Gideon Rachman

France's Benzema celebrates after scoring the second goal for the team during their World Cup qualifying playoff match against Ukraine at the Stade de France Reuters

If any country is in need of a morale booster, it is surely France. President Hollande’s popularity ratings are in the low 20s. The economy is shrinking. The country’s credit-rating has just been downgraded again. The far-right is on the rise. And a crazed gunman is on the loose in Paris. But amid all this gloom, something good has happened. And the positive news has come from an unlikely source, the national football team. Last night “les Bleus” overcame the odds and notched up the 3-0 victory they needed to defeat Ukraine and get to the World Cup in Brazil. Even the high-brow “Le Monde” had the footballing triumph as its banner headline, this morning. Read more

Gideon Rachman

Ferenc Puskas (left) and Billy Wright lead out the Hungarian and English teams (Getty)

My colleague Peter Chapman has a theory that the English working classes realised that it was all up with Empire three years before the upper-classes. The moment of toffish disillusionment came with the Suez crisis of 1956. But, for the working man, the turning point was the England v Hungary football match at Wembley in 1953. England lost 6-3 to a Puskas-inspired Hungary. It was not just that England lost their proud record of never having lost an international match at home. It was also that they were hammered. Humiliated.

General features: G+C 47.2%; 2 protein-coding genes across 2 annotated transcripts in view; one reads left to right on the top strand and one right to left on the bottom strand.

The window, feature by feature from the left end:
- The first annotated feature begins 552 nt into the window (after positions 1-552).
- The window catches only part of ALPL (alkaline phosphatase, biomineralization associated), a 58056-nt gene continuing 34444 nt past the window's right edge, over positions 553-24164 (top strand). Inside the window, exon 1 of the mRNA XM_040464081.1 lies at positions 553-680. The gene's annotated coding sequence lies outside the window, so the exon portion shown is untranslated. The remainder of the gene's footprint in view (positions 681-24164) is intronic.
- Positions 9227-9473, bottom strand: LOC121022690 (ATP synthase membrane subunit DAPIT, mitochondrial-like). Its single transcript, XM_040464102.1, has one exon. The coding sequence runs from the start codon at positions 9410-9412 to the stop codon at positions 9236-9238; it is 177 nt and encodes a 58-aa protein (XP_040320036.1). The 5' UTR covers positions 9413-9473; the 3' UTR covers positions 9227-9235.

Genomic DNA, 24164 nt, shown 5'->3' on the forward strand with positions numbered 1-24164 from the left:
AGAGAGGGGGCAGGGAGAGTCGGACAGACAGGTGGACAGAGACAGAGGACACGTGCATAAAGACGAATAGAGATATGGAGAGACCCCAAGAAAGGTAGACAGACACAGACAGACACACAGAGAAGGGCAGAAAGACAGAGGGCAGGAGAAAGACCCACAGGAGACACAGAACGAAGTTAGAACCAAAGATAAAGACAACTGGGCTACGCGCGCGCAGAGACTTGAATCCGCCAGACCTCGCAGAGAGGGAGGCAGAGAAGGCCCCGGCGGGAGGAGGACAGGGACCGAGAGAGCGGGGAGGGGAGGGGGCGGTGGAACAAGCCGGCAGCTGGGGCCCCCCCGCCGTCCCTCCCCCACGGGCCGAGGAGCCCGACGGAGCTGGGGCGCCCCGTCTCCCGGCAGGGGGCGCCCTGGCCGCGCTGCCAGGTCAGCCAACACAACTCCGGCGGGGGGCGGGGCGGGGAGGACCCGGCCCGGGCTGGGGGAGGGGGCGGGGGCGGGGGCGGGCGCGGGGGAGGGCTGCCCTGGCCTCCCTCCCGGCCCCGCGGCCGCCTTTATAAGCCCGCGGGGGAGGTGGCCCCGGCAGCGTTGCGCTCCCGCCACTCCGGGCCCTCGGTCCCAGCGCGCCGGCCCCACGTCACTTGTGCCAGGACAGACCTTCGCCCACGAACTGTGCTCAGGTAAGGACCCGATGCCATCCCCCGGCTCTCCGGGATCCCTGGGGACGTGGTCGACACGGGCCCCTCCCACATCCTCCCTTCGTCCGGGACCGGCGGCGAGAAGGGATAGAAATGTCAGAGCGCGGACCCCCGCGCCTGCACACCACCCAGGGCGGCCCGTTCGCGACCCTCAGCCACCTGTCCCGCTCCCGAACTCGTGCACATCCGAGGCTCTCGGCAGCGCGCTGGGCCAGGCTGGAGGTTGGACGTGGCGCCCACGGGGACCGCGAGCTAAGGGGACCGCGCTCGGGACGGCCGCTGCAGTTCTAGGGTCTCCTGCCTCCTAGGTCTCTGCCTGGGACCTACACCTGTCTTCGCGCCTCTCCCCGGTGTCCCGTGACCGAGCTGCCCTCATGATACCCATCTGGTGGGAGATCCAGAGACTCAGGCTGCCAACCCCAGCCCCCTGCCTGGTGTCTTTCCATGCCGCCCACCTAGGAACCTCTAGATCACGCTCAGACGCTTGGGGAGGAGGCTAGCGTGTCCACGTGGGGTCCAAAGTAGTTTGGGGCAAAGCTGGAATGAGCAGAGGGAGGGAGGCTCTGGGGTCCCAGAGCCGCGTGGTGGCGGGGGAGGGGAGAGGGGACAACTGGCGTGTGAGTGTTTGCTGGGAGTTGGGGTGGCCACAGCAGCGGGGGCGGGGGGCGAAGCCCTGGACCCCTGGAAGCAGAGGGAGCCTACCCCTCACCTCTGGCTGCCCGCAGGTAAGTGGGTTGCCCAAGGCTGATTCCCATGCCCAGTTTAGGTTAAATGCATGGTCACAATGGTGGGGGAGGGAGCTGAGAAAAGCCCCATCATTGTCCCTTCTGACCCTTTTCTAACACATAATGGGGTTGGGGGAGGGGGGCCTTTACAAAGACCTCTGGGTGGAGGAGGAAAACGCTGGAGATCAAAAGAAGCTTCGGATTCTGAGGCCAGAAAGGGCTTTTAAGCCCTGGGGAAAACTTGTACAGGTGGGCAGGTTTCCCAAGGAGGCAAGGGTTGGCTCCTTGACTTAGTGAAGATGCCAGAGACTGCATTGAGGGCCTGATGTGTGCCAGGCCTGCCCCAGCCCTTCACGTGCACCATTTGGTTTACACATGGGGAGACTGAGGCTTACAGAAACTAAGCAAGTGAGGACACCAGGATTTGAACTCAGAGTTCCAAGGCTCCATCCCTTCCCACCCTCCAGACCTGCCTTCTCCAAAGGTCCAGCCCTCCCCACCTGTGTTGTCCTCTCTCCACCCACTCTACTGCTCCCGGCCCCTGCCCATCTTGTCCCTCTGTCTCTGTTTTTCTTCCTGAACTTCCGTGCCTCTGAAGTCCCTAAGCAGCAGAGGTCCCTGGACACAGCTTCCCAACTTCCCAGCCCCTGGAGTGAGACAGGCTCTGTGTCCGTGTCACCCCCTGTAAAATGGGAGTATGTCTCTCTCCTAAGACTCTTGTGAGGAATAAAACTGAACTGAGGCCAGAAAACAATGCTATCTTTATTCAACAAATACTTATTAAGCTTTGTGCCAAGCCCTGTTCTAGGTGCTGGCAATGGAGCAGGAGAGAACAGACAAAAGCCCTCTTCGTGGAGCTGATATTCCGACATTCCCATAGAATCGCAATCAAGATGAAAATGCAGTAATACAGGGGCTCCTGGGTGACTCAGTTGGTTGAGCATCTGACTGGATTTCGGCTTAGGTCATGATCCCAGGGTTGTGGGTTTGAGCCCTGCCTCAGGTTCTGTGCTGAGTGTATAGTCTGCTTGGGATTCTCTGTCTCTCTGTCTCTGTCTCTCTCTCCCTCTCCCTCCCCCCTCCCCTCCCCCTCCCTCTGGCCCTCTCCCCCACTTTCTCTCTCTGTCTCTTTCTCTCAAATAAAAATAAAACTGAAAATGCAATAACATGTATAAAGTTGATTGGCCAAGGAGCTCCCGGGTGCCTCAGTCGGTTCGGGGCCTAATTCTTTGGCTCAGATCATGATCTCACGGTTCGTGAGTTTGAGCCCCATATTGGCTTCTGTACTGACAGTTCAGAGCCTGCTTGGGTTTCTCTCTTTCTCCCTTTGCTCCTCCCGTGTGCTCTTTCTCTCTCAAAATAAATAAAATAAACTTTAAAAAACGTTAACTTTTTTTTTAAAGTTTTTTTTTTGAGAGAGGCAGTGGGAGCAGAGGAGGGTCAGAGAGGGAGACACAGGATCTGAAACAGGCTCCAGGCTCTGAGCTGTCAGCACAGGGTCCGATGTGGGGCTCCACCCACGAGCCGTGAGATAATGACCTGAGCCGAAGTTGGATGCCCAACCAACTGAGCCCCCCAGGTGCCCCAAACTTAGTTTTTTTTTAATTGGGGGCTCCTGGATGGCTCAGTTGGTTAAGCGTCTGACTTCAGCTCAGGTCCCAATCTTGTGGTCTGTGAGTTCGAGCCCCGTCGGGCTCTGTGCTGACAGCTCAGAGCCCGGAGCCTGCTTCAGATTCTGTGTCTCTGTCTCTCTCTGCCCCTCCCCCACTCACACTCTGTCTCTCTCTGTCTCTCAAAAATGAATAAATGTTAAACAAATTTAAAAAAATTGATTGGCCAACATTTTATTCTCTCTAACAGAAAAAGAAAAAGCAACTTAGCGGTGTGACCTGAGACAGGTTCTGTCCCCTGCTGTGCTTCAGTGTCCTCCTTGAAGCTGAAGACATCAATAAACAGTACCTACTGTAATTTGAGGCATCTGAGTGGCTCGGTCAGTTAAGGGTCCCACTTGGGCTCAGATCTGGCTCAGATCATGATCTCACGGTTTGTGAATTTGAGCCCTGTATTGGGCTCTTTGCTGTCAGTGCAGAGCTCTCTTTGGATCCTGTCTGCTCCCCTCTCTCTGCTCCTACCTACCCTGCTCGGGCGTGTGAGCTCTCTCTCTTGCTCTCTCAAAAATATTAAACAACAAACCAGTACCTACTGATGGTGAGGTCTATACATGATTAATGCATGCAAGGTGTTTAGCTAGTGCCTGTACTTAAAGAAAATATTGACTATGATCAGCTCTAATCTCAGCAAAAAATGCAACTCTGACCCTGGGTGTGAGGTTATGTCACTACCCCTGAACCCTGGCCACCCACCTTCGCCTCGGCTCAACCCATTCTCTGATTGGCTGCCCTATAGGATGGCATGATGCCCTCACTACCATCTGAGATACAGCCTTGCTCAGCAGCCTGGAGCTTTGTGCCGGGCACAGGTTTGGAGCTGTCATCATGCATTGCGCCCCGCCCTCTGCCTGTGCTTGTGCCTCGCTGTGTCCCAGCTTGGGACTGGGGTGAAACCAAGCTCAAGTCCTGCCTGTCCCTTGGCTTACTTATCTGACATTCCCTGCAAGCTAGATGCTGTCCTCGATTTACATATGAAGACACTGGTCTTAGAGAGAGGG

For me, however, the realisation that the sun had set on our footballing empire came 20 years later – with the England v Poland World Cup qualifying match of October 1973. England failed to get to the World Cup for the first time ever. That is why a World Cup qualifier against Poland, this Tuesday night, which England must win to get to Brazil 2014, is redolent with nostalgia and fear. Read more

Michael Steen

Own goal?

A still from the ad (click to watch)

A woman footballer walks down some stairs into a brightly lit cellar, carrying a dirty ball. She bounces the ball, strikes, and it lands perfectly in a high-end Miele washing machine as an unseen crowd cheers. The woman (whose face and head we never see) sets the wash cycle to “leather” and sits on top of the washing machine while the ball is washed.

The voiceover says: “Clean[1] ball in Sweden. The European women’s championship on ZDF.”

 Read more

Euro 2012: Football and politics in Poland and Ukraine

With the European football championship reaching its climax this week, we look at how Poland and Ukraine have fared by hosting the tournament. Neil Buckley, east Europe editor, Jan Cienski, Warsaw correspondent and Simon Kuper, the FT columnist covering the tournament, join Gideon Rachman.

Roula Khalaf

As with every eruption of violence in Egypt since the downfall of the Mubarak regime a year ago, the events at a football match on Wednesday evening were the result of the absence of an effective police force and the political failure of the generals who have let this state of affairs persist. Read more

Gideon Rachman